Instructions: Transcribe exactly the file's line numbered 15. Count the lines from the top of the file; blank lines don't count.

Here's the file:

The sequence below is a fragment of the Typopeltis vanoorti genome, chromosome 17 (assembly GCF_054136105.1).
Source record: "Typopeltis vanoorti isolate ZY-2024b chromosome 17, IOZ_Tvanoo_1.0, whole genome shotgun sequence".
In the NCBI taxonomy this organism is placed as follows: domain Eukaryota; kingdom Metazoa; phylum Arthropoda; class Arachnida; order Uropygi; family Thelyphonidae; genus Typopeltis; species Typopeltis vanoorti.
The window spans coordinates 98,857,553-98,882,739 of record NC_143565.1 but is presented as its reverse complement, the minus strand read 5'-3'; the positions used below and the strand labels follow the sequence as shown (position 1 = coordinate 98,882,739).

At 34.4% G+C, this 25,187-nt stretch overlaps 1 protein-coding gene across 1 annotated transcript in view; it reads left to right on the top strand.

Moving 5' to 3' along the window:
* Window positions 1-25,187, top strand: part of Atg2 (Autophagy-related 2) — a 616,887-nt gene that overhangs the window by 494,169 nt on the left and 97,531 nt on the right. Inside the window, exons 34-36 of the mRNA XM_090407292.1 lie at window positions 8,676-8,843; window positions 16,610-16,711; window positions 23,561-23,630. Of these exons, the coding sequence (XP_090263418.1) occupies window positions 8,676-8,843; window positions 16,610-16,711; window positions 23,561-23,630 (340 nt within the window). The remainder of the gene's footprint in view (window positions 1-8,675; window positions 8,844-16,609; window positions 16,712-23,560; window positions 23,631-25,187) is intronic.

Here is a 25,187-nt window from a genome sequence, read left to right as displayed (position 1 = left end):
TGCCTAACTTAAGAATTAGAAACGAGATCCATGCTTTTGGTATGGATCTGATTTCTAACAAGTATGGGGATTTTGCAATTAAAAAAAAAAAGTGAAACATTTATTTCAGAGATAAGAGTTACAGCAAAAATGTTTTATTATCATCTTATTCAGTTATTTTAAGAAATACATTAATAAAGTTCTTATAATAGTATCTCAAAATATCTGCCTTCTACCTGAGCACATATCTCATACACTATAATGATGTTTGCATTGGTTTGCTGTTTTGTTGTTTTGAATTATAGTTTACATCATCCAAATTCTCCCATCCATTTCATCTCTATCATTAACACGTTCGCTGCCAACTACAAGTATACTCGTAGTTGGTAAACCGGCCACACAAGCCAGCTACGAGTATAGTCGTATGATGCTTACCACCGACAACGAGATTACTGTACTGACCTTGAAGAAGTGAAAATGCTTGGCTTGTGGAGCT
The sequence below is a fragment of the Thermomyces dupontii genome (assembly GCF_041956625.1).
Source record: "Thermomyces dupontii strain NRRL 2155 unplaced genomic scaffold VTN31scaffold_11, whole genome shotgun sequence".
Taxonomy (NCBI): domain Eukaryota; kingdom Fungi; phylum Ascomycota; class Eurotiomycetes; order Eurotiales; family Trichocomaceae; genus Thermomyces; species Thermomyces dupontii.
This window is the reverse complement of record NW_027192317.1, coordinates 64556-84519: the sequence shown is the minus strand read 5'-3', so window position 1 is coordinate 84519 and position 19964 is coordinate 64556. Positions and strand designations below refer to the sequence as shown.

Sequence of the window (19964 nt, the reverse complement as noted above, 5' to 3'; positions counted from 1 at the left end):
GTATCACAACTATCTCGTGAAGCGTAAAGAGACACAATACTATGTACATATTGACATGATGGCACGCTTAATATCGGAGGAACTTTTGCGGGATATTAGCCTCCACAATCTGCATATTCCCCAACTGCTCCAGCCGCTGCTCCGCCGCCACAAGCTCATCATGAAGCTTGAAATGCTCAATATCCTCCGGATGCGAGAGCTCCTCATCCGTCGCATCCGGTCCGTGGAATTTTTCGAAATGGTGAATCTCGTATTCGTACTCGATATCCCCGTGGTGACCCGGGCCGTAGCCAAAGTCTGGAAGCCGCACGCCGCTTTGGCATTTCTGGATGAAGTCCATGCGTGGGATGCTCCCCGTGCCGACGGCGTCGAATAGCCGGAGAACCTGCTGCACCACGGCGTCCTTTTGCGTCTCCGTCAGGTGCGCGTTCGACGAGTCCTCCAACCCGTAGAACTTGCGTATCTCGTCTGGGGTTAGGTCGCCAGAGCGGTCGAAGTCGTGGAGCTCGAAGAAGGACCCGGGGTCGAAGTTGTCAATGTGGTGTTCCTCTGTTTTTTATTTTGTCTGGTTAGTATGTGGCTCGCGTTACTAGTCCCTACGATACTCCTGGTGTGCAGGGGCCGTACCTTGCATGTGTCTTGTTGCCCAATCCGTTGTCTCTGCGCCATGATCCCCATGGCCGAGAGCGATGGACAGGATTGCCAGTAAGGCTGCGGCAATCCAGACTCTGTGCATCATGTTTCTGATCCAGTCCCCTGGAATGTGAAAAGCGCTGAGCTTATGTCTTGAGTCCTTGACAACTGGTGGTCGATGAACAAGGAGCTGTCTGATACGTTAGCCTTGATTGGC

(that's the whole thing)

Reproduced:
GTATCACAACTATCTCGTGAAGCGTAAAGAGACACAATACTATGTACATATTGACATGATGGCACGCTTAATATCGGAGGAACTTTTGCGGGATATTAGCCTCCACAATCTGCATATTCCCCAACTGCTCCAGCCGCTGCTCCGCCGCCACAAGCTCATCATGAAGCTTGAAATGCTCAATATCCTCCGGATGCGAGAGCTCCTCATCCGTCGCATCCGGTCCGTGGAATTTTTCGAAATGGTGAATCTCGTATTCGTACTCGATATCCCCGTGGTGACCCGGGCCGTAGCCAAAGTCTGGAAGCCGCACGCCGCTTTGGCATTTCTGGATGAAGTCCATGCGTGGGATGCTCCCCGTGCCGACGGCGTCGAATAGCCGGAGAACCTGCTGCACCACGGCGTCCTTTTGCGTCTCCGTCAGGTGCGCGTTCGACGAGTCCTCCAACCCGTAGAACTTGCGTATCTCGTCTGGGGTTAGGTCGCCAGAGCGGTCGAAGTCGTGGAGCTCGAAGAAGGACCCGGGGTCGAAGTTGTCAATGTGGTGTTCCTCTGTTTTTTATTTTGTCTGGTTAGTATGTGGCTCGCGTTACTAGTCCCTACGATACTCCTGGTGTGCAGGGGCCGTACCTTGCATGTGTCTTGTTGCCCAATCCGTTGTCTCTGCGCCATGATCCCCATGGCCGAGAGCGATGGACAGGATTGCCAGTAAGGCTGCGGCAATCCAGACTCTGTGCATCATGTTTCTGATCCAGTCCCCTGGAATGTGAAAAGCGCTGAGCTTATGTCTTGAGTCCTTGACAACTGGTGGTCGATGAACAAGGAGCTGTCTGATACGTTAGCCTTGATTGGC